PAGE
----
We are asking for as many people as possible to download the document “WRITTEN COMMENT TO INTERIM ORDER #1330” and not only sign your support but give your friends and Neighbors an opportunity to sign as well. All Responses must be received at the following address by July 5th to be considered.
Mr. Adam Sullivan
State of Nevada Division of Water Resources
901 S. Stewart St. #2002
Carson City, NV 89701
RE: WRITTEN COMMENT TO INTERIM ORDER #1330
To the governing and regulating agencies of water rights in hydrographic Basin 230:
Order #1330 will place even more onerous restrictions over a more expensive geographic area on the movements of water rights (changes in point of diversion & place of use) within Basin 230.
These restrictions are being placed on water right movements with the stated goal of protecting the Devil’s Hole Pupfish, by ensuring that the water level in Devil’s Hole doesn’t drop more than 2. 7 feet below the steel bolt.
But, the historical record (see attached Graph) does not support the need for further restrictions on the use of water in Basin 230. In fact, the water level in Devil’s Hole is higher today than it was in 1980 (over 40 years ago) despite the overall increase in groundwater pumping in the Amargosa Farms area since that time.
Rather, this graph supports the contention that groundwater pumping in the Amargosa Farms area does not affect the water level in Devil’s Hole, which is situated on the other side of a gravity fault and whose water comes from a distinct, separate source.
Order #1330 is an ill-conceived and ill-crafted attempt to be a solution to a problem that does NOT exist.
Order #1330 casts a pall of uncertainty over the owners of water rights in Basin 230 by subjecting any request to move water pumping and use (other than domestic wells) to the approval or denial by an unelected bureaucrat depending on their interpretation and application of the continually evolving and changing Death Valley Regional Ground Flow Model.
This Nevada Department of water Resources’ overreach is resulting in the effective diminishment and “taking” of these private property rights from their lawful owners, resulting in the curtailment of economic growth and opportunities for the residents of Amargosa Valley and Nye County.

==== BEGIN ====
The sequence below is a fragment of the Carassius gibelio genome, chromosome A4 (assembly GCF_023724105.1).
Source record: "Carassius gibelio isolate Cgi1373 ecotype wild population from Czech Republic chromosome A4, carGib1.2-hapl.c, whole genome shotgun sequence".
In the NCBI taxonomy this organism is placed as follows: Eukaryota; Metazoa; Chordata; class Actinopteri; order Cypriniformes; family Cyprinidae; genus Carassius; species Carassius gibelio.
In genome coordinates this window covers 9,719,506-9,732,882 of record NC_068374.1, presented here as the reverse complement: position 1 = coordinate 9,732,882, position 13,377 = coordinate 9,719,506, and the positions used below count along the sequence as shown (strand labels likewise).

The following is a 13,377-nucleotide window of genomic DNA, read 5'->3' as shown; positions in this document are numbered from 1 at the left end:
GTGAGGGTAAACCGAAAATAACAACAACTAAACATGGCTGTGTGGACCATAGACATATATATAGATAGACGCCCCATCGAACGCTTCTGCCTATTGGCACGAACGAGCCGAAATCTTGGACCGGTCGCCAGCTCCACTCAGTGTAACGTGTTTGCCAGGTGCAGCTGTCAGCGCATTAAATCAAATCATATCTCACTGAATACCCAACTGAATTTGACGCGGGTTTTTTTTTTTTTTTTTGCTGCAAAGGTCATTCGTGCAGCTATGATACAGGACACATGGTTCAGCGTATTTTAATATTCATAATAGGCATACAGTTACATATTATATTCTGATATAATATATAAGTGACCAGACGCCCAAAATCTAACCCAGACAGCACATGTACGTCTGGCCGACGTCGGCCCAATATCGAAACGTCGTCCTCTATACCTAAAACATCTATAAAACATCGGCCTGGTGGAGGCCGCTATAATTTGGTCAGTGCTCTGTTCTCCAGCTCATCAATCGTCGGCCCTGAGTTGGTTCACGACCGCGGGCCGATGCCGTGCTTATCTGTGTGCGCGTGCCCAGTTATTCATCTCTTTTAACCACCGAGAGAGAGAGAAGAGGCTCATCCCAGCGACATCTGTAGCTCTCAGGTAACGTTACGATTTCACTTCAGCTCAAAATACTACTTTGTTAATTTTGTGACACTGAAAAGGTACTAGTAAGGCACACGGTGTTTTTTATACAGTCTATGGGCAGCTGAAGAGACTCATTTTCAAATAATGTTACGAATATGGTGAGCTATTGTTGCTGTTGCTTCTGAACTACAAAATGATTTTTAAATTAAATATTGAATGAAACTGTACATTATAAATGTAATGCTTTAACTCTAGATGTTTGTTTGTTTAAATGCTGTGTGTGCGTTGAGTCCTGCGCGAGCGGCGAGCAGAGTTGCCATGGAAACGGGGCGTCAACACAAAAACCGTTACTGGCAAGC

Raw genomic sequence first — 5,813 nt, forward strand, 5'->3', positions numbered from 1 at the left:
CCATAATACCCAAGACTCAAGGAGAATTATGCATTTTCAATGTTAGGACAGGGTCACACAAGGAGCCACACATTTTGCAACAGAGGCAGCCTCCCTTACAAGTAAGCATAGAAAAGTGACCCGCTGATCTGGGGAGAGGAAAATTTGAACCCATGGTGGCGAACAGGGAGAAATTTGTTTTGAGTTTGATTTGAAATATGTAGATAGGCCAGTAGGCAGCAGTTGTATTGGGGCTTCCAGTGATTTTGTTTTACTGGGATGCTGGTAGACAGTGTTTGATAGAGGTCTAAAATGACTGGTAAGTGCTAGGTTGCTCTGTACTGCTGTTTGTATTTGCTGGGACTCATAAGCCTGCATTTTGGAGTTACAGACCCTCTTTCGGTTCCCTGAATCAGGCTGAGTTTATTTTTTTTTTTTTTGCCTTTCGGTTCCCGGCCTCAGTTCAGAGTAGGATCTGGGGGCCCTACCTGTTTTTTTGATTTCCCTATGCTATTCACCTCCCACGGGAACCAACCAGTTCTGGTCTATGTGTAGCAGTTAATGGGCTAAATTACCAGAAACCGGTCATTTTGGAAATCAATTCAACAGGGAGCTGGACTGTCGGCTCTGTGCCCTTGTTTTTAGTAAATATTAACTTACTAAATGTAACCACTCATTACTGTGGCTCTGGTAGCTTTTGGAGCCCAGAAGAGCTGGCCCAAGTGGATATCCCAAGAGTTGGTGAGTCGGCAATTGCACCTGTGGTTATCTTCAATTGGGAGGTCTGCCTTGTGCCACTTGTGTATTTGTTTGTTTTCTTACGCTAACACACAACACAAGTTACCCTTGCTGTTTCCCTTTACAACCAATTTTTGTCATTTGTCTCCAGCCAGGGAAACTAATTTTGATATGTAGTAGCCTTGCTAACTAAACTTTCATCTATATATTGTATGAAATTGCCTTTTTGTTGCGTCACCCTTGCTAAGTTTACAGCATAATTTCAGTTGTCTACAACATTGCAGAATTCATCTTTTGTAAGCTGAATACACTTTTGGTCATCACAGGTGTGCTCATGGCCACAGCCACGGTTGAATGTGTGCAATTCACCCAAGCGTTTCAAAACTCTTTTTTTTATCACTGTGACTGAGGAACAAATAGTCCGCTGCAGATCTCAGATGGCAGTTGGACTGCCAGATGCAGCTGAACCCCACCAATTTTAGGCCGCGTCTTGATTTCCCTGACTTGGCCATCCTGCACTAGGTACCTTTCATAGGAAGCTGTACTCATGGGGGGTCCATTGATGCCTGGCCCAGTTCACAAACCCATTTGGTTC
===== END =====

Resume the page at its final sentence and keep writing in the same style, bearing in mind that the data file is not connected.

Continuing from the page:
Order #1330 needs to be re-crafted to support and enable the lawful use of water rights by their holders, freeing them from the capricious, arbitrary, and discriminatory whims and decisions of unelected bureaucrats without due process.
Given the above facts, WE, the undersigned, hereby respectfully request that Order #1330 be sent “back to the drawing board” to properly reflect the facts of the Devil’s Hole water level and solicit additional input from residents, boards, ( i.e. Nye County water Board) and local governing entities of Amargosa Valley and Nye County, to ensure that the full scope of the issues and adverse impacts to the local residents and water right holders have been adequately identified, quantified, and are taken into consideration in the final Order #1330.
Nevada State Engineer Jason King listens to public comment during a subcommittee hearing at the Legislative Building in Carson City, Nev., on Friday, Aug. 26, 2016. (Cathleen Allison/Las Vegas Review-Journal)
By Robin Hebrock | Pahrump Valley Times | December 12, 2018 – 7:00 am
On Nov. 8 a Nevada district court judge ruled that Nevada State Engineer Order #1293(A) be rescinded and now, a month later, the court order making that ruling official has been signed and filed.
However, the fight is far from over, with the receipt of the court order by the state engineer’s signaling a 30-day period in which it can file an appeal over that decision. According to office representatives, the engineer does indeed plan to seek an appeal and Pahrump residents will have to bide their time once again as they wait to see the ultimate result of this battle of the engineer’s office versus area property owners, well drillers and real estate agents.
“Given the significant potential impact of the court’s ruling on all Nevada water users, the state engineer intends to appeal the District Court’s decision to the Nevada Supreme Court and to simultaneously seek a stay of the decision,” Nevada Department of Conservation and Natural Resources Public Information Officer JoAnn Kittrell stated when reached for comment on behalf of the state engineer’s office.
Order #1293 was issued by Nevada State Engineer Jason King in Dec. 2017, following a request for such action by the Nye County Water District Governing Board. The order restricted the drilling of domestic wells in Pahrump’s Basin #162 by requiring that all new domestic wells have at least two acre-feet of water rights relinquished to the state in support of the well, prompting a wave of criticism and concern in the valley.